The bitter battle between Tassimo and Keurig

Why the fight over who makes the better single-serve coffee machine is ramping up

One cup of frustration

Robert Sorbo/Reuters

In the world of single-serve coffee makers, debate over which brewer is better, the Keurig or Tassimo, is as heated as an extra-extra-hot skinny latte. Each machine takes its own type of coffee-grind packet—a “K-cup” or a “T-disc,” respectively—and each machine is aligned with different coffee bean companies. So when Starbucks announced a few weeks ago that it will sell one-cup pods of its grinds exclusively fit for Keurig machines, caffeine addicts were further inflamed: Tassimo used to have an exclusive deal with Starbucks. All that changed when, in March,

Starbucks split from Kraft Foods, which launched the Tassimo in Canada in 2006 and saw it gain popularity in large part because of its partnership with the Seattle-based coffee house. The breakup proved felicitous for Keurig: in late August, Starbucks unveiled plans to sell K-Cups throughout the United States, starting in November, and in Canada next March. According to Jeff Hansberry, president of global consumer products for Starbucks, sales are forecast to top US$1 billion.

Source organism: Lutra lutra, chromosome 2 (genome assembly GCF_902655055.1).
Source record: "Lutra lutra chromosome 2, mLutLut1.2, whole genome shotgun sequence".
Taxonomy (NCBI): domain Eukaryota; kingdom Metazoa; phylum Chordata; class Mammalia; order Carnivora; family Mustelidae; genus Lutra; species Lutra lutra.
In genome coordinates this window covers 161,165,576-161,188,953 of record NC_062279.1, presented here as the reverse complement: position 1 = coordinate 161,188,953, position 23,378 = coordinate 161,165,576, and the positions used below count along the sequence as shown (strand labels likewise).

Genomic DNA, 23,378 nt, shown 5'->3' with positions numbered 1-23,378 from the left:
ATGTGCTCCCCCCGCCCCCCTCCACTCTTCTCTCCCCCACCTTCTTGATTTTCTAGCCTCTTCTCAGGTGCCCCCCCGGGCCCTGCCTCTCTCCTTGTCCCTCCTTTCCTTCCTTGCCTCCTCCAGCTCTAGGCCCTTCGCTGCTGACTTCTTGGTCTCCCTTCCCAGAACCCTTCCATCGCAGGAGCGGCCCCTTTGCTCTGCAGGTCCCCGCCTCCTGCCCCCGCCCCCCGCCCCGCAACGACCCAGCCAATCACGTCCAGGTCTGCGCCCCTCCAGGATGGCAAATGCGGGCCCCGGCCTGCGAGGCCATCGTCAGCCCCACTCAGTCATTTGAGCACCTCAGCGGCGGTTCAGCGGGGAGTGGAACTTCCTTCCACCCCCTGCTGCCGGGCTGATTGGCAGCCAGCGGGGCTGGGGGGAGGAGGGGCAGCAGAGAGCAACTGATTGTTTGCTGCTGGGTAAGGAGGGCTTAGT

But this news is a loss for Tassimo users, many of whom bought the coffee machine out of loyalty to Starbucks, not Kraft. A Facebook page called “Tassimo Division” has emerged for the disgruntled. Other consumer websites reveal that when rumours spread of an impending split, many people started buying Starbucks T-discs in bulk. “I stockpiled about an eight-month supply,” admits one commenter on “I’m really upset that they left me hanging here with nothing,” laments another named “tassimodepressed.”

“Nothing” isn’t accurate, of course. Kraft sells 25 options for the Tassimo, including Nabob and Maxwell House, and isn’t oblivious to the frustration. “We recognize some Tassimo consumers are disappointed,” says Kathy Murphy, director of corporate affairs, “and we intend to continue . . . bringing in more beverage choices.” That includes Gevalia, a premium Swedish coffee that until now has been hard to come by in North America. Will that stop Tassimo users from switching to Keurig, or has the battle just begun to brew?

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